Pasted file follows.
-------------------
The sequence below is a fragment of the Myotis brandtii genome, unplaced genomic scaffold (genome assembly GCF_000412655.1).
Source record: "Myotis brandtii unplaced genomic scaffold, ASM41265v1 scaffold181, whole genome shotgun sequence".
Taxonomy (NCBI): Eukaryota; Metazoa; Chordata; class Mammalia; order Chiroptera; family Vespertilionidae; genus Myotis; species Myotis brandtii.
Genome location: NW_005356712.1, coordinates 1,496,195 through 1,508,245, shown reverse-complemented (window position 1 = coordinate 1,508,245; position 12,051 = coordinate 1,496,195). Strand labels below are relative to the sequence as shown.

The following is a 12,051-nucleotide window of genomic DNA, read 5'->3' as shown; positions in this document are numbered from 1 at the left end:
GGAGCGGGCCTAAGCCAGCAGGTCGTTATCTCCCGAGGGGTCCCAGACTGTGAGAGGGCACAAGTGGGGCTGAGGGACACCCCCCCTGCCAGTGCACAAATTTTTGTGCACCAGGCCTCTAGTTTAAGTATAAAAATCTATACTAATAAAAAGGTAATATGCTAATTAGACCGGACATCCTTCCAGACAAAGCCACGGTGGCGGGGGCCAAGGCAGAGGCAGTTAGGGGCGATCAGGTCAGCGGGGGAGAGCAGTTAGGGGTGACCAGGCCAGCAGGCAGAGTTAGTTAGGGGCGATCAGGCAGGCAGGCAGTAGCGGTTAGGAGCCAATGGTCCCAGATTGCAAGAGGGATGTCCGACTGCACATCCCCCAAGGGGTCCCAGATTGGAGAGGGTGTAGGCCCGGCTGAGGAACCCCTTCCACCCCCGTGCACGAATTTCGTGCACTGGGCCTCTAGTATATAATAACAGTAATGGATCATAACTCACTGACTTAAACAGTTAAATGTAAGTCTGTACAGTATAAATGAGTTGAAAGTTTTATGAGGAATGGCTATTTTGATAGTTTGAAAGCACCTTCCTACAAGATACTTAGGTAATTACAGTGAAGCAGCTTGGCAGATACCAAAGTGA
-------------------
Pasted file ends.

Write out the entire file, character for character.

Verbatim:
The sequence below is a fragment of the Myotis brandtii genome, unplaced genomic scaffold (genome assembly GCF_000412655.1).
Source record: "Myotis brandtii unplaced genomic scaffold, ASM41265v1 scaffold181, whole genome shotgun sequence".
Taxonomy (NCBI): Eukaryota; Metazoa; Chordata; class Mammalia; order Chiroptera; family Vespertilionidae; genus Myotis; species Myotis brandtii.
Genome location: NW_005356712.1, coordinates 1,496,195 through 1,508,245, shown reverse-complemented (window position 1 = coordinate 1,508,245; position 12,051 = coordinate 1,496,195). Strand labels below are relative to the sequence as shown.

The following is a 12,051-nucleotide window of genomic DNA, read 5'->3' as shown; positions in this document are numbered from 1 at the left end:
GGAGCGGGCCTAAGCCAGCAGGTCGTTATCTCCCGAGGGGTCCCAGACTGTGAGAGGGCACAAGTGGGGCTGAGGGACACCCCCCCTGCCAGTGCACAAATTTTTGTGCACCAGGCCTCTAGTTTAAGTATAAAAATCTATACTAATAAAAAGGTAATATGCTAATTAGACCGGACATCCTTCCAGACAAAGCCACGGTGGCGGGGGCCAAGGCAGAGGCAGTTAGGGGCGATCAGGTCAGCGGGGGAGAGCAGTTAGGGGTGACCAGGCCAGCAGGCAGAGTTAGTTAGGGGCGATCAGGCAGGCAGGCAGTAGCGGTTAGGAGCCAATGGTCCCAGATTGCAAGAGGGATGTCCGACTGCACATCCCCCAAGGGGTCCCAGATTGGAGAGGGTGTAGGCCCGGCTGAGGAACCCCTTCCACCCCCGTGCACGAATTTCGTGCACTGGGCCTCTAGTATATAATAACAGTAATGGATCATAACTCACTGACTTAAACAGTTAAATGTAAGTCTGTACAGTATAAATGAGTTGAAAGTTTTATGAGGAATGGCTATTTTGATAGTTTGAAAGCACCTTCCTACAAGATACTTAGGTAATTACAGTGAAGCAGCTTGGCAGATACCAAAGTGA